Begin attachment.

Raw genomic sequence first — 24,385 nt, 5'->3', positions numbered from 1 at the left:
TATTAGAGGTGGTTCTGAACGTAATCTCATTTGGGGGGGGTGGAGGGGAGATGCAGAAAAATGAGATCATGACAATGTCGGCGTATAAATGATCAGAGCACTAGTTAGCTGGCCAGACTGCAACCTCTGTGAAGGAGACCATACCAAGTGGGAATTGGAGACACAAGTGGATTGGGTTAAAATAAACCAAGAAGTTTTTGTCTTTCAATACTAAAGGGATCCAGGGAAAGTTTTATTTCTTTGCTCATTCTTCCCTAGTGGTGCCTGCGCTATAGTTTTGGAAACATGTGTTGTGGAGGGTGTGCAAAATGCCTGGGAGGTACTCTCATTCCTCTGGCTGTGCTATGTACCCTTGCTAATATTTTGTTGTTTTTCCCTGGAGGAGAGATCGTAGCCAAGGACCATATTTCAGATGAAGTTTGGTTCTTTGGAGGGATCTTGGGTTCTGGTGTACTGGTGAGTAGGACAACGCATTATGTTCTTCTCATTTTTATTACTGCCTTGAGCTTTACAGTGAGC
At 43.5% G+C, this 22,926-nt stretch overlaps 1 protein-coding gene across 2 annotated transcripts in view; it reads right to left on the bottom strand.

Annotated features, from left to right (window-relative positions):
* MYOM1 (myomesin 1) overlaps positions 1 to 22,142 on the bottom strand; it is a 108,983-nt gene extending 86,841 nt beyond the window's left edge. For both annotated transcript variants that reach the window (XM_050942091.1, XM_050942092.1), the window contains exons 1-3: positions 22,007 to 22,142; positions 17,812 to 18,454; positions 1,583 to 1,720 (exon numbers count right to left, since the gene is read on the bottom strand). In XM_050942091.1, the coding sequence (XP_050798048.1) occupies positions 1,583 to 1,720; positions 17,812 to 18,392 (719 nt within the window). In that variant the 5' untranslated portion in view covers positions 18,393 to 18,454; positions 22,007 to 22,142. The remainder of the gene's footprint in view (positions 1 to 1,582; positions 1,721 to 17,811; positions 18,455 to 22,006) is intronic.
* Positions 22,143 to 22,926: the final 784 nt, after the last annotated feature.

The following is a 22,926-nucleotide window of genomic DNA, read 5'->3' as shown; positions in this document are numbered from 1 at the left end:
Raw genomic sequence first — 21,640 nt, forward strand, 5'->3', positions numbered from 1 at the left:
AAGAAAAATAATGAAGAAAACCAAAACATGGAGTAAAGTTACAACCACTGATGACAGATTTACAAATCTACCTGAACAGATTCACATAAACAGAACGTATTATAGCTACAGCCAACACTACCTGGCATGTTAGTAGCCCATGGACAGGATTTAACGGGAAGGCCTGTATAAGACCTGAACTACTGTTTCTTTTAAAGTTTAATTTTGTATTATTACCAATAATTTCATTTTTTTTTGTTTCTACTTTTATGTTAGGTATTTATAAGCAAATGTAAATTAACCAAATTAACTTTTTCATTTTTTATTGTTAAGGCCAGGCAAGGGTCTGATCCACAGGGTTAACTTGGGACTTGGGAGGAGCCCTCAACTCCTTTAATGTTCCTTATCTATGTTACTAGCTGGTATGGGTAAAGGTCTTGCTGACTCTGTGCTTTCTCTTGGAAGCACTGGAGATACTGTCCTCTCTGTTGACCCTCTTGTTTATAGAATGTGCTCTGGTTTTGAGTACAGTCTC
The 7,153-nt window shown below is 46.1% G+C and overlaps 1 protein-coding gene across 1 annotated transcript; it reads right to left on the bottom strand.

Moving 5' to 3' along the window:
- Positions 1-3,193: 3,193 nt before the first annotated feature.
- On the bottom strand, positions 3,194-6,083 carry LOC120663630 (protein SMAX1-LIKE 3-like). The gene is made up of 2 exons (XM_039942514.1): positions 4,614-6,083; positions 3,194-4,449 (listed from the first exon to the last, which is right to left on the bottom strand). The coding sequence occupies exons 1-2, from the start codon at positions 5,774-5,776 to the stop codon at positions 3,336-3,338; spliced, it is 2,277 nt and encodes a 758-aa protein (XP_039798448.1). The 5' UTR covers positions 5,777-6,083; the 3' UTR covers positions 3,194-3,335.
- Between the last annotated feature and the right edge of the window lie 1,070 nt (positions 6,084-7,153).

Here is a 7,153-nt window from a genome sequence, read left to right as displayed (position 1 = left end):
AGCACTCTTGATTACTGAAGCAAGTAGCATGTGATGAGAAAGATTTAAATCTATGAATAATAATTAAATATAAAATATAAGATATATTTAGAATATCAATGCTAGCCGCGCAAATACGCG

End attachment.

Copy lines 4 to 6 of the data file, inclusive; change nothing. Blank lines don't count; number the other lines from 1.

Annotated features, from left to right (window-relative positions):
* MYOM1 (myomesin 1) overlaps positions 1 to 22,142 on the bottom strand; it is a 108,983-nt gene extending 86,841 nt beyond the window's left edge. For both annotated transcript variants that reach the window (XM_050942091.1, XM_050942092.1), the window contains exons 1-3: positions 22,007 to 22,142; positions 17,812 to 18,454; positions 1,583 to 1,720 (exon numbers count right to left, since the gene is read on the bottom strand). In XM_050942091.1, the coding sequence (XP_050798048.1) occupies positions 1,583 to 1,720; positions 17,812 to 18,392 (719 nt within the window). In that variant the 5' untranslated portion in view covers positions 18,393 to 18,454; positions 22,007 to 22,142. The remainder of the gene's footprint in view (positions 1 to 1,582; positions 1,721 to 17,811; positions 18,455 to 22,006) is intronic.
* Positions 22,143 to 22,926: the final 784 nt, after the last annotated feature.